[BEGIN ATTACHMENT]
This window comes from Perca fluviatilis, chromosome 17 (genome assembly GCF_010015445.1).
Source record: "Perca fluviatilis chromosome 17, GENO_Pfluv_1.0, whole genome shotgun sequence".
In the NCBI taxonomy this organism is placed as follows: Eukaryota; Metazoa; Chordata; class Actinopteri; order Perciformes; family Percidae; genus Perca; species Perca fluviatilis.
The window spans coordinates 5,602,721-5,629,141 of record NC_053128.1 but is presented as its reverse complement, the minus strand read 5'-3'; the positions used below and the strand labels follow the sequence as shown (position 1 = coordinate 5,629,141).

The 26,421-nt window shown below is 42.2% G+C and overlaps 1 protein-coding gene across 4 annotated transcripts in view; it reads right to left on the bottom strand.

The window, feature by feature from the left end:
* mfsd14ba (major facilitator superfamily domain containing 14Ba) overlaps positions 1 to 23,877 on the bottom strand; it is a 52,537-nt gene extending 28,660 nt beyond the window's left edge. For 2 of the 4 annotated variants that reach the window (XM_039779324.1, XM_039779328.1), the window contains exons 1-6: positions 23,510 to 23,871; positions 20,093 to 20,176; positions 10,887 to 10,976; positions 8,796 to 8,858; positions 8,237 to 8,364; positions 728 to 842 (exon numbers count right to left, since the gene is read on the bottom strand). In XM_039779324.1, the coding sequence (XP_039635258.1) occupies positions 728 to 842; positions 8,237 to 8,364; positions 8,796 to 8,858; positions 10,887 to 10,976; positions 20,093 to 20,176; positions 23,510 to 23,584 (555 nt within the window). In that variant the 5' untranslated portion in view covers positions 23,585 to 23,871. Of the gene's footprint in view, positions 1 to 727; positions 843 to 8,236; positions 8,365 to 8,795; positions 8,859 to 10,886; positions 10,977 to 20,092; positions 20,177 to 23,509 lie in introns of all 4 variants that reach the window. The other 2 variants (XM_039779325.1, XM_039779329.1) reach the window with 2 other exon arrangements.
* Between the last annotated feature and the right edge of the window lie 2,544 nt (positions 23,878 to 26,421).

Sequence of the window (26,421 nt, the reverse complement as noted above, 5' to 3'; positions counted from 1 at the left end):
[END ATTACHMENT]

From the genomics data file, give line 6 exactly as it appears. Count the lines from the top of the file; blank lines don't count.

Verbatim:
The window, feature by feature from the left end: